After reviewing the reasoning behind each of the majority speeches in this case, the Court concluded that it was essential to a claim of indirect discrimination that the group to which the plaintiff belonged be treated differently from persons not belonging to that group. . Moreover, to determine whether there had been such a difference in treatment, it was necessary to identify the true substance of the measure giving rise to the claim, which might involve an examination of its objective. In this case, the scheme worked by using past profits to represent likely hypothetical “Covid-free” profits. The effect placed new mothers at a particular disadvantage because their calculations of benefits under the plan were disproportionately unrepresentative of others. On the other hand, in barry what part-timers had lost were their part-time earnings; any prior career gains were irrelevant to the income the claimant would have received had she not been fired.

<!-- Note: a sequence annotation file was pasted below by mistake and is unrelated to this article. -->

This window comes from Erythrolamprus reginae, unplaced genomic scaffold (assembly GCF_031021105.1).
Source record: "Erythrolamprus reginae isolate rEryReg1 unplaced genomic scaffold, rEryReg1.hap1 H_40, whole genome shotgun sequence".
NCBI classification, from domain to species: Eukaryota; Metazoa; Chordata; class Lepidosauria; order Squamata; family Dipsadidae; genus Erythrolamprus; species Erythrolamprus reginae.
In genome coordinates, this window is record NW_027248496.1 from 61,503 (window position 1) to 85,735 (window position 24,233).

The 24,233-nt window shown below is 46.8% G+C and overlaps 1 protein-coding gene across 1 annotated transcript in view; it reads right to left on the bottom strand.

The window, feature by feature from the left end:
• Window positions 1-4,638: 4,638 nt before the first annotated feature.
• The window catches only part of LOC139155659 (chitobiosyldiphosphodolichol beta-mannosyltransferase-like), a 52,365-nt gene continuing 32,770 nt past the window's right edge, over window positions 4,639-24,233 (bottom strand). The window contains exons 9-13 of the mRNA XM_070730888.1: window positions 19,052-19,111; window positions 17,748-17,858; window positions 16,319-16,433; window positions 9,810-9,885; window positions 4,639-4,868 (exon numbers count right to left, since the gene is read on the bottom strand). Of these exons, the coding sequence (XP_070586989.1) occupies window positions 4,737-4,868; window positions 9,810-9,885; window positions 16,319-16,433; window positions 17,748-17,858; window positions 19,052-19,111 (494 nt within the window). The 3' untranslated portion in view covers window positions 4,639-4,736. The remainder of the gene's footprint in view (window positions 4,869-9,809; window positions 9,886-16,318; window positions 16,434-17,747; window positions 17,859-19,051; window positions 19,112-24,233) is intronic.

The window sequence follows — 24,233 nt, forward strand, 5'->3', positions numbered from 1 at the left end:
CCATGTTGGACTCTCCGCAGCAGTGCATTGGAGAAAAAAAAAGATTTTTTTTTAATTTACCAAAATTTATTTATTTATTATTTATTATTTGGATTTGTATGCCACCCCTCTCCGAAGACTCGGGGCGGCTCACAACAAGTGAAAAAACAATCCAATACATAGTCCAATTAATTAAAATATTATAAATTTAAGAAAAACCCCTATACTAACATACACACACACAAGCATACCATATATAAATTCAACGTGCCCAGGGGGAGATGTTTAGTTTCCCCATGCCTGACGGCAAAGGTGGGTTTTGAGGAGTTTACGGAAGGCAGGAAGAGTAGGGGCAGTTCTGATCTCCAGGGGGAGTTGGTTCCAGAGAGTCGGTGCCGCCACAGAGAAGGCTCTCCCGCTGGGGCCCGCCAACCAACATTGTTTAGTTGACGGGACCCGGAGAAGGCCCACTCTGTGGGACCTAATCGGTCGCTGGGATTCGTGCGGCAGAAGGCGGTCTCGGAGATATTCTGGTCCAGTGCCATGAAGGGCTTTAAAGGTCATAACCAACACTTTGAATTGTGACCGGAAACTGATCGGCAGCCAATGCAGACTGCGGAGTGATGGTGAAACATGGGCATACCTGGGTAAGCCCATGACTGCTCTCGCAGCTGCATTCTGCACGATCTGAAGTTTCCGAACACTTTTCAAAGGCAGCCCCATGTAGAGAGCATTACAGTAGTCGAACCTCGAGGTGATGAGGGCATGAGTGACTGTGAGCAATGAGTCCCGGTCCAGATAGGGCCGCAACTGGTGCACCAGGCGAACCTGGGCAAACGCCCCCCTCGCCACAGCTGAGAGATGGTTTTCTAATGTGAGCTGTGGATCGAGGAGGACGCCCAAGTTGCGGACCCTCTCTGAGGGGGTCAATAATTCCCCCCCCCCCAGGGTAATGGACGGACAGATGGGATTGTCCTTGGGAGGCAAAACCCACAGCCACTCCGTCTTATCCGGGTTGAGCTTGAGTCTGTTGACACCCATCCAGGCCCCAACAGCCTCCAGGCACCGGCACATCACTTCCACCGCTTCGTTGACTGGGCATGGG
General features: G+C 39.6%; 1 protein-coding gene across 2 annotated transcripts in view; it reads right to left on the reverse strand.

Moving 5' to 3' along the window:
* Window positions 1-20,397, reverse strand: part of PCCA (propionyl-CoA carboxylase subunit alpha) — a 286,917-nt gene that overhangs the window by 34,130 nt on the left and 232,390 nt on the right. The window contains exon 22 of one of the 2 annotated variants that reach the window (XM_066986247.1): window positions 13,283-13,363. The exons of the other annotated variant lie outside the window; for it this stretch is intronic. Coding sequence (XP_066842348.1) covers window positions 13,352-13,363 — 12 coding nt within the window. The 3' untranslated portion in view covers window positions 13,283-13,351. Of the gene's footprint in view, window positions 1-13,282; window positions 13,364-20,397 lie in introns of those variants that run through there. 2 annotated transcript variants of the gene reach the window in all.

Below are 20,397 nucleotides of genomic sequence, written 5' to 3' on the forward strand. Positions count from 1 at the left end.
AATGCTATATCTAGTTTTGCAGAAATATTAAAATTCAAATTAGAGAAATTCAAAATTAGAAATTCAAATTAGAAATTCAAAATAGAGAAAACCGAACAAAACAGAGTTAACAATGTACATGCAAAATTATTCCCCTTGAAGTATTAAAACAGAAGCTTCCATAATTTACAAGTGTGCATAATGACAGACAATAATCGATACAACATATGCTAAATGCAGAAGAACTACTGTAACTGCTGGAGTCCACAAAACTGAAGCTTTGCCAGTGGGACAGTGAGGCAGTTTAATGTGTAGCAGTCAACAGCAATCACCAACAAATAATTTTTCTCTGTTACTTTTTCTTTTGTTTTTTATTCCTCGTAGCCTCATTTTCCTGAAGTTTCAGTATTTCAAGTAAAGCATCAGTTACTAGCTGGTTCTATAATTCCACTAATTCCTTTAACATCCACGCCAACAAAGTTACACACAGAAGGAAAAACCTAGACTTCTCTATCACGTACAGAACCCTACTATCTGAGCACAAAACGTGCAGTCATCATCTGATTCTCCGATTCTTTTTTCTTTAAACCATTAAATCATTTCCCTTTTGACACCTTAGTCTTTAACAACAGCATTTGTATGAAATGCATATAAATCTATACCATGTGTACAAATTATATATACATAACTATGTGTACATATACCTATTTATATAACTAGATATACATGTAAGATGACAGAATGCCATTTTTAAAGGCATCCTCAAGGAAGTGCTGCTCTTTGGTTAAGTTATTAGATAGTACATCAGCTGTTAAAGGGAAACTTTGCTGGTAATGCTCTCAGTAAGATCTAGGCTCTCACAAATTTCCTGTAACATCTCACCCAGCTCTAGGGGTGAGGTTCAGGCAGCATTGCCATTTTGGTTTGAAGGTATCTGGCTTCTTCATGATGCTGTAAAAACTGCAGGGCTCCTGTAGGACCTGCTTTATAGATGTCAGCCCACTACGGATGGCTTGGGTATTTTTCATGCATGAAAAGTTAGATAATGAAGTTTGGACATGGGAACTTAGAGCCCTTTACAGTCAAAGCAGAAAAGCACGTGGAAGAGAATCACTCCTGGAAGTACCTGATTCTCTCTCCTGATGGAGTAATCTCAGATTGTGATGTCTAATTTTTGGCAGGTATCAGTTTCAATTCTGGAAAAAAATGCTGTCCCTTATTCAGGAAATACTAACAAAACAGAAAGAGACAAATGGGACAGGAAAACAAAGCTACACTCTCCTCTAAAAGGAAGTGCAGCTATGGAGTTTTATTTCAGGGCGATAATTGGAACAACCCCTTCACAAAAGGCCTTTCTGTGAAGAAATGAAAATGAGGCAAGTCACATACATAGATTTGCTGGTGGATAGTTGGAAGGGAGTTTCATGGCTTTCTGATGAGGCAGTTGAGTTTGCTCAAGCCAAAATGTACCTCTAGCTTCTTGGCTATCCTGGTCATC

Change to Adiatu, the Divisional Court in this case considered whether the rate at which Statutory Sick Pay (“SSP”) was set constituted indirect discrimination against women and members of ethnic minorities. The plaintiff’s case was that women and BAME employees were disproportionately represented in the lowest income groups, were disproportionately likely to lack the resources to manage such a low income, and were therefore disadvantaged by the rate of PHC by losing income or having to go to work when they shouldn’t.
The Court of Appeal held that the essential point was the same as that of barry. In particular, SSP was not designed to mitigate the effects of low income, the fact that a recipient has low income does not affect the issue, and the fact that a higher high SBP would benefit low-income people An argument that they were materially disadvantaged by the actual rate could not be established. Returning to the present case, the Plan’s objective of using past earnings as a measure of these hypothetical lost earnings meant that the issue of past earnings was not insignificant but in fact crucial.